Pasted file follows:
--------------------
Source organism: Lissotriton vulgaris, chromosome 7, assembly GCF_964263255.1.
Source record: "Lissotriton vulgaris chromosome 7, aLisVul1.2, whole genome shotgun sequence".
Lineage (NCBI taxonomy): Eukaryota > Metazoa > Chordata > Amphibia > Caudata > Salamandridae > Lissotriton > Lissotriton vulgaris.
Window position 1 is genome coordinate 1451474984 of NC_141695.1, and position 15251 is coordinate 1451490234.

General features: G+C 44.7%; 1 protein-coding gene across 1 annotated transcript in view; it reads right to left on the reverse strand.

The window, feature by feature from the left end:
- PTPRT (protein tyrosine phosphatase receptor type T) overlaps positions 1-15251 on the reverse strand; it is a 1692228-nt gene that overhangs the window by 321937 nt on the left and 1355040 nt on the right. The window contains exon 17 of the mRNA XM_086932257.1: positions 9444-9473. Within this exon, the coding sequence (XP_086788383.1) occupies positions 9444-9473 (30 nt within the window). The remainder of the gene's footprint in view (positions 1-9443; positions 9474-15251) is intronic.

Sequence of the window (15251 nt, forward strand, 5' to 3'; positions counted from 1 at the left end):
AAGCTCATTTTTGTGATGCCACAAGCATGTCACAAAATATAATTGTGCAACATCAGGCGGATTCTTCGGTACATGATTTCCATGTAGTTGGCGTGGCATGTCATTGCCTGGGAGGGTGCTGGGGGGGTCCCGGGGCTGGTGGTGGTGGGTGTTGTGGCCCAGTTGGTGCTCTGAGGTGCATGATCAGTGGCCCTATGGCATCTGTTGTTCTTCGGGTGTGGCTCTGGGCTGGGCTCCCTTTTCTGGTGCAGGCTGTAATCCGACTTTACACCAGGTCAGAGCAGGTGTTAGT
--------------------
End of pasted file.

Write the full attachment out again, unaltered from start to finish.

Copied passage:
Source organism: Lissotriton vulgaris, chromosome 7, assembly GCF_964263255.1.
Source record: "Lissotriton vulgaris chromosome 7, aLisVul1.2, whole genome shotgun sequence".
Lineage (NCBI taxonomy): Eukaryota > Metazoa > Chordata > Amphibia > Caudata > Salamandridae > Lissotriton > Lissotriton vulgaris.
Window position 1 is genome coordinate 1451474984 of NC_141695.1, and position 15251 is coordinate 1451490234.

General features: G+C 44.7%; 1 protein-coding gene across 1 annotated transcript in view; it reads right to left on the reverse strand.

The window, feature by feature from the left end:
- PTPRT (protein tyrosine phosphatase receptor type T) overlaps positions 1-15251 on the reverse strand; it is a 1692228-nt gene that overhangs the window by 321937 nt on the left and 1355040 nt on the right. The window contains exon 17 of the mRNA XM_086932257.1: positions 9444-9473. Within this exon, the coding sequence (XP_086788383.1) occupies positions 9444-9473 (30 nt within the window). The remainder of the gene's footprint in view (positions 1-9443; positions 9474-15251) is intronic.

Sequence of the window (15251 nt, forward strand, 5' to 3'; positions counted from 1 at the left end):
AAGCTCATTTTTGTGATGCCACAAGCATGTCACAAAATATAATTGTGCAACATCAGGCGGATTCTTCGGTACATGATTTCCATGTAGTTGGCGTGGCATGTCATTGCCTGGGAGGGTGCTGGGGGGGTCCCGGGGCTGGTGGTGGTGGGTGTTGTGGCCCAGTTGGTGCTCTGAGGTGCATGATCAGTGGCCCTATGGCATCTGTTGTTCTTCGGGTGTGGCTCTGGGCTGGGCTCCCTTTTCTGGTGCAGGCTGTAATCCGACTTTACACCAGGTCAGAGCAGGTGTTAGT